Sun, Apr 11, 2010 - Page 14 News List

Hardcover: US: Hollywood’s psycho obsession

The enduring legacy of Hitchcock’s masterpiece is examined in two books, published on the 50th anniversary of the film’s release

By Peter Bradshaw  /  THE GUARDIAN , LONDON

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Fifty years ago, all America was convulsed by a low-budget, violent movie in black and white, featuring a motel bathroom with a shockingly visible flushing lavatory and a grisly murder scene of unparalleled ingenuity and cinematic flair: Psycho.

Nowadays, such a film would be expected to come from a young hotshot, but this was directed by the 61-year-old Alfred Hitchcock, a figure known for elegance and high production values and as the star of a popular TV show, Alfred Hitchcock Presents, but also as someone beginning a gentle career decline. Instead, Psycho sensationally jolted Hitchcock’s reputation up to a higher level, and as the owner of a profit-percentage in the film, he became staggeringly wealthy as few studio directors could ever dream of being.

The career of fellow Englishman Michael Powell had been destroyed by his own transgressive chiller, Peeping Tom, made the year before, but Hitchcock was the toast of every town. A promotional campaign centering on his reputation for disarmingly droll black comedy, combined with the stunning fact of the film’s commercial success, neutralized any outrage from the beginning. That murder scene in the shower, the masterpiece-within-a-masterpiece — a dizzying succession of images whose explicitly violent effect was created chiefly by the shrieking violin-stabs of Bernard Herrmann’s score — took Hitchcock fully seven days to film out of a 30-day shooting schedule. It was a 45-second sequence of 70 camera setups plus one “lost” image: an overhead shot showing Janet Leigh’s naked buttocks, withdrawn lest it upset the censor. All this lived on in America’s intimate dreams and nightmares, and accelerated American popular culture into its modern age of permissiveness and exploitation.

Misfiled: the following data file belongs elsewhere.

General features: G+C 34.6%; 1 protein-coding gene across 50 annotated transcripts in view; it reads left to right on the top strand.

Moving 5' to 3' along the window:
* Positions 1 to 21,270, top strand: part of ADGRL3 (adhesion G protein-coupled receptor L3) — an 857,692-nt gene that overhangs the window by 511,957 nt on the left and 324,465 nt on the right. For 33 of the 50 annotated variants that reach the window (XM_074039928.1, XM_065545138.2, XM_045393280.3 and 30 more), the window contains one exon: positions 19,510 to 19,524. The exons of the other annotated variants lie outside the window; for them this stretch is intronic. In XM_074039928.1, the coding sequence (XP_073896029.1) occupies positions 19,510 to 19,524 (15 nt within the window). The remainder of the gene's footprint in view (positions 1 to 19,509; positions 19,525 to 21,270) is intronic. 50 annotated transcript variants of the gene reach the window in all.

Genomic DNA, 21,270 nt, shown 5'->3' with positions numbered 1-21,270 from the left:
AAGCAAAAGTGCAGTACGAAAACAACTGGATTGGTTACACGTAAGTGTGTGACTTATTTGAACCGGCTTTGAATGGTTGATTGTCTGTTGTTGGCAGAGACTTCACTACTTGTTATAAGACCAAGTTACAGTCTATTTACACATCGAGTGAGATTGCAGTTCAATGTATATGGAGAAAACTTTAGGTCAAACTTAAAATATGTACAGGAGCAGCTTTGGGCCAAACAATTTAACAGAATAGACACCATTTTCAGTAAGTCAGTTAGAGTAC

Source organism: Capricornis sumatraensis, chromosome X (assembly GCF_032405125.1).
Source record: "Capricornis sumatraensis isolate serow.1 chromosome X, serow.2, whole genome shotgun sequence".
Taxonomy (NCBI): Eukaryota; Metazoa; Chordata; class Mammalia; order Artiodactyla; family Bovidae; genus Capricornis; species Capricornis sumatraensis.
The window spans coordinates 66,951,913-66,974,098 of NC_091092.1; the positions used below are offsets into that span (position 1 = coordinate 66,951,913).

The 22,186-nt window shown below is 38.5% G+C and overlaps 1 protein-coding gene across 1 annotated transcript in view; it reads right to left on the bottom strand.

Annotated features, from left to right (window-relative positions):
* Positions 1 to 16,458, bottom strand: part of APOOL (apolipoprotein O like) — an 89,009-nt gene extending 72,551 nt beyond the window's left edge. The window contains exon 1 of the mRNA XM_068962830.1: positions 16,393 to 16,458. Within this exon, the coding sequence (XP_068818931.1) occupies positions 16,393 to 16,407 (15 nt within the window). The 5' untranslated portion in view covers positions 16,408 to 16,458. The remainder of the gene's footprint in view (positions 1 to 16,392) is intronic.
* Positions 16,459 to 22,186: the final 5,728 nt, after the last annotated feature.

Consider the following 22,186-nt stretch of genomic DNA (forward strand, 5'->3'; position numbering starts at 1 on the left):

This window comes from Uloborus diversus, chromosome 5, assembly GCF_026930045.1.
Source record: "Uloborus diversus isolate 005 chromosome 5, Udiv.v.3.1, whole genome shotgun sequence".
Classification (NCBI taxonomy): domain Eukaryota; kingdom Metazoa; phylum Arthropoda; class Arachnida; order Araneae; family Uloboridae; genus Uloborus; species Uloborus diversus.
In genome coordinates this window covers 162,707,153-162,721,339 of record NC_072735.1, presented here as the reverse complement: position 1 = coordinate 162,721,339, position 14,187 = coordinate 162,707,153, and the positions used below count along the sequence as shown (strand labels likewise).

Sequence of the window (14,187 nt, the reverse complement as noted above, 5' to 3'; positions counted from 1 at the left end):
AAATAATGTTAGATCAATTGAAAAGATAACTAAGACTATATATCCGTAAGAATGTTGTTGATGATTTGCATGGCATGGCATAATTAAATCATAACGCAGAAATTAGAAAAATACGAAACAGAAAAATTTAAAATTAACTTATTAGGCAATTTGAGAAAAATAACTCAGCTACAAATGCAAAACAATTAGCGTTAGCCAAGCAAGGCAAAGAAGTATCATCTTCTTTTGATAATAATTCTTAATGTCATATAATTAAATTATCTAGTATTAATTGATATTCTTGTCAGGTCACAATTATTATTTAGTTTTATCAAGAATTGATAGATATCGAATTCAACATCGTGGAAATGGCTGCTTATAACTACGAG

David Thomson intuits the secret afterlife of Psycho in the American mind, in a short book that is like an inspired, bravura jazz solo. Robert Graysmith, the author whose books on the Zodiac serial killer were themselves made into a movie, composes some strange, pungent, but anti-climactic reportage, footnoting the film’s occult traces in two unknown lives: those of Henry Adolph “Sunny” Busch Jr, the real-life “Psycho” serial-killer reportedly inspired by the movie to murder (although he saw the film halfway through his murderous spree) and Marli Renfro, the naked body-double for Leigh in the shower scene, who was never credited, disappeared into obscurity, and who was herself, incredibly, assumed to have been murdered by a serial killer in 1988 — until Graysmith tracked her down and uncovered the truth.

Thomson attempts to place himself inside the fabric of Psycho, floating in its pin-sharp monochrome nightmare, living through its narrative and the narrative of its cultural impact in a sort of subjective real time. Shrewdly, he places it alongside Truman Capote’s 1966 true-crime study In Cold Blood, as a work that shows that America’s hinterlands are not the places of provincial decency quaintly imagined by popular culture, but un-policed worlds of melancholy and menace. Who are all these lonely men? Good ol’ boys? Momma’s boys? Thomson playfully asks us to imagine that dutiful son Elvis Presley in the Tony Perkins role: a disquietingly plausible cine-fantasy and the kind of brilliant flourish that only Thomson could conjure.

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